It's like taking steroids. My doctor doesn't want me on them all the time - but there ARE instances when I - and other people - have to take them. I start out with a large dose (6 pills) and it tapers down to 1 pill over a week. It's for a specific problem and hopefully, it lasts a year or two before the condition returns.

            I hope this analogy helps some folks to understand.

            Comment


            • i didnt say there was anything inherently wrong about double dosing (with vet approval) - however, my point is - the *fad* of double dosing for any old suspected reason is one thing that is helping spread resistance to ivermectin - just like people taking (or giving) antibiotics for any old reason is helping reduce the effectiveness of antibiotics.

              it is just common sense.

              Comment


              • Out of curiosity, what would be the current, COTH-approved worming program, comprehensive to include hoof worms? No, kidding on the hoof worms, but I am curious.
                -Grace

                Comment


                • AMAZING CONTRACTED FOAL CASE STUDY

                  Originally posted by ChocoMare View Post
                  I'm gonna tease you folks .... A nice lady wrote to me about 5 weeks ago about her filly. She was SEVERELY contracted and club-footed. She was on the verge of putting this girl down but, somehow, heard about me and asked if I could help. I immediately referred her to this thread AND my farrier/trimmer.

                  Well that lady sent me updated pictures about an hour ago and THEY ARE AMAZING!!!! ....in a very, very good way I am waiting to get permission from her to post the pictures, as well as hear from Little D to get the story behind the pics.
                  Ok, got permission and the whole story from the owner:

                  Annie’s feet were obviously ‘going bad’ at around 2 months. By 3 my regular farrier said, "You need to find someone that can help you with this – it is out of my league."

                  I talked to several different farriers and vets and did everything they said (except surgery) – the early weaning at 4 months, reduced quality of feed, special trims, special cuffs.. and her feet continued to get worse.

                  I am on the Carriage Driving List and happened to have a sleepless night one night and followed a thread someone posted about threadworms and itchy skin. Eventually it ended up at the C of the H site, and there was a reference to club feet. I followed that line.. and found you!

                  November 10 I double dosed Annie with Equimax for the first time. (she was the single itchiest baby we had ever seen! She would turn inside out for a good scratching. She never had any sores, before or after the E-Max.) She continued to get worse.

                  Then found you and DJ, double dosed again and 2 weeks later was able to have DJ come here (and meet with my regular farrier and my back-up guy) work on Annie and explain what she did, how and why. (By then, with 2 double doses of E-Max at work, her lower legs were already gaining in flexibility.)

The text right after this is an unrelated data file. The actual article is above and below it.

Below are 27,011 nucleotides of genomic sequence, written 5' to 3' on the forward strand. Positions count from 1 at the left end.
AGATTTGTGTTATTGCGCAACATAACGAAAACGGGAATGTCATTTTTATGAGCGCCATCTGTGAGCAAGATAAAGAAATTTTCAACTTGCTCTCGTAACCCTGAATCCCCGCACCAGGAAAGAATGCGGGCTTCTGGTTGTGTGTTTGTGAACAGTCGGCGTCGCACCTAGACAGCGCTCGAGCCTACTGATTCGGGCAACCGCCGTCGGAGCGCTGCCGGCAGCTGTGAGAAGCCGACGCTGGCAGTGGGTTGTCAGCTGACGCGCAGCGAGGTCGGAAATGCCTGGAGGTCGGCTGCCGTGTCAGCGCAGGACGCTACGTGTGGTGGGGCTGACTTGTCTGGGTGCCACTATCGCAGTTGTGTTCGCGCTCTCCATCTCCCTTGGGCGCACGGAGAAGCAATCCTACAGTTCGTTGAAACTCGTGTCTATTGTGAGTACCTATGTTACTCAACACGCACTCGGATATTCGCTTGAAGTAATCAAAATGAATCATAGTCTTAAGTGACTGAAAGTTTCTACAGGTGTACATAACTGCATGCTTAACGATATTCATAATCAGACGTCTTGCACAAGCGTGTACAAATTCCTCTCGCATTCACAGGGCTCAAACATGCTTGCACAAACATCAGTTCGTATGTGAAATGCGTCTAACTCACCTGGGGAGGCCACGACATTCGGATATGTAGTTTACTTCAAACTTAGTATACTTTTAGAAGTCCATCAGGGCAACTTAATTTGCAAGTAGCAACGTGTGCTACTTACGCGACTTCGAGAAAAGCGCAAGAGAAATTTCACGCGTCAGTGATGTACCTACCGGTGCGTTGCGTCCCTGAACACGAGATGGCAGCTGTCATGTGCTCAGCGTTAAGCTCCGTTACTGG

Annie was immediately more comfortable, and within 3 days, except for those awkward, heavy casts, walked ‘normally’ – that is, her strides were normal, legs back under her shoulders instead of stretched out in front, she was no longer using her back and hocks to stay up, and the tendons, etc at the fronts of her front legs relaxed. Her shoulders softened, as did her knotted up back muscles.

                  I diligently filed her heels every day or 2 and walked her 2x daily, then 3, increasing amts, up and down hills, and finally turned her loose in the barn all day every day. (Fields too wet and hilly to safely put her out with casts on her feet.) After 3 ½ weeks, one of the cast/shoes started sounding loose (like loose shoes do when they are going to be really loose in a day or 2).

                  The plan was for DJ to come back (or my regular farriers to work on her, depending on schedules, etc) in 4 weeks, remove everything and reevaluate. With it being loose and potentially making a sore somewhere, DJ (was able to work her schedule around to come...a 3 Hour drive for her) took off the shoe/casts and I took more pictures.

                  I could tell before that, that they were definitely improving. Annie was ‘going to her heel’ every time I filed and I was taking as much as I could as fast as I could without her getting sore.

                  But when those casts came off and she went clear to her heel on the floor I almost cried. 3 ½ weeks!

                  We obviously aren’t ‘there’ yet, but looking at those pictures it sure looks possible, doesn’t it? She is 7 months old now, a grand little filly, very sensible and quick as a wink. If all continues on as she is now, in a couple months she will be able to go out and play in the pastures again while she grows into a sound and safe performance horse.

                  The before and after pictures tell it all.

                  --Jenny Bennett

                  The first picture is the BEFORE....the rest are after Jenny's and D.J.'s care. PICTURE 3 shows the cast still on the other toe/hoof.

                  NOTE: While this filly responded well, it is because Ms. Bennett did her "Home"work and followed instructions to the "T"....keeping up on the deworming, rasping those tiny heels AND making Annie exercise. Alas, D.J. has had clients with foals just as bad that didn't do as well, simply because the owner wouldn't do their part.
                  Attached Files